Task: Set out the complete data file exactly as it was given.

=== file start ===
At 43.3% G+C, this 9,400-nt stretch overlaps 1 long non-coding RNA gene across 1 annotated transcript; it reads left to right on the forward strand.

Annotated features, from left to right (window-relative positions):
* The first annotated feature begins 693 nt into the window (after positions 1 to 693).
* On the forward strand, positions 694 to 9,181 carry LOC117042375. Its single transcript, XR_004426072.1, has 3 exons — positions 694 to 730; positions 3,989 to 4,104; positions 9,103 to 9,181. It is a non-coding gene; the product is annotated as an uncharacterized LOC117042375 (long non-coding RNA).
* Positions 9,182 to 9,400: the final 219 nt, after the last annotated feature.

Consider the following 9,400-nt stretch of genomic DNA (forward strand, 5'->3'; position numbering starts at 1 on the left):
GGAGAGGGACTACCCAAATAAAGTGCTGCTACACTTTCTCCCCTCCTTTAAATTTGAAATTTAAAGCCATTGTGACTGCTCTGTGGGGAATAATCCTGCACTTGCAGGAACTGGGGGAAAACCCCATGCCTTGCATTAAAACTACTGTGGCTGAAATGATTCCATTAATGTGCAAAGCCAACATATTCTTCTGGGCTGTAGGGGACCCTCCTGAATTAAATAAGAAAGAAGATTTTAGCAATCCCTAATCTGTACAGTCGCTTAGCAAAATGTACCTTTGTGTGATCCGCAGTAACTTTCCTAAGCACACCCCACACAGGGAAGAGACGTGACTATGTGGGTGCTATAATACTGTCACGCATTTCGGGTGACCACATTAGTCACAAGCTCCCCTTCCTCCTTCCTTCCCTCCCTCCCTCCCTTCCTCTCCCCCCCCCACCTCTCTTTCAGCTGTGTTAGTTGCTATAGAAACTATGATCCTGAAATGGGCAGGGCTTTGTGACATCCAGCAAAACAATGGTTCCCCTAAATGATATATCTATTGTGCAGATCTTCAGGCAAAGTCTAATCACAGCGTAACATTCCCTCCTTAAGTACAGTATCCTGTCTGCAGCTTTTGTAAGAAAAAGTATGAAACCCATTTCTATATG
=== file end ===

At 43.3% G+C, this 9,400-nt stretch overlaps 1 long non-coding RNA gene across 1 annotated transcript; it reads left to right on the forward strand.

Annotated features, from left to right (window-relative positions):
* The first annotated feature begins 693 nt into the window (after positions 1 to 693).
* On the forward strand, positions 694 to 9,181 carry LOC117042375. Its single transcript, XR_004426072.1, has 3 exons — positions 694 to 730; positions 3,989 to 4,104; positions 9,103 to 9,181. It is a non-coding gene; the product is annotated as an uncharacterized LOC117042375 (long non-coding RNA).
* Positions 9,182 to 9,400: the final 219 nt, after the last annotated feature.

Consider the following 9,400-nt stretch of genomic DNA (forward strand, 5'->3'; position numbering starts at 1 on the left):
GGAGAGGGACTACCCAAATAAAGTGCTGCTACACTTTCTCCCCTCCTTTAAATTTGAAATTTAAAGCCATTGTGACTGCTCTGTGGGGAATAATCCTGCACTTGCAGGAACTGGGGGAAAACCCCATGCCTTGCATTAAAACTACTGTGGCTGAAATGATTCCATTAATGTGCAAAGCCAACATATTCTTCTGGGCTGTAGGGGACCCTCCTGAATTAAATAAGAAAGAAGATTTTAGCAATCCCTAATCTGTACAGTCGCTTAGCAAAATGTACCTTTGTGTGATCCGCAGTAACTTTCCTAAGCACACCCCACACAGGGAAGAGACGTGACTATGTGGGTGCTATAATACTGTCACGCATTTCGGGTGACCACATTAGTCACAAGCTCCCCTTCCTCCTTCCTTCCCTCCCTCCCTCCCTTCCTCTCCCCCCCCCACCTCTCTTTCAGCTGTGTTAGTTGCTATAGAAACTATGATCCTGAAATGGGCAGGGCTTTGTGACATCCAGCAAAACAATGGTTCCCCTAAATGATATATCTATTGTGCAGATCTTCAGGCAAAGTCTAATCACAGCGTAACATTCCCTCCTTAAGTACAGTATCCTGTCTGCAGCTTTTGTAAGAAAAAGTATGAAACCCATTTCTATATG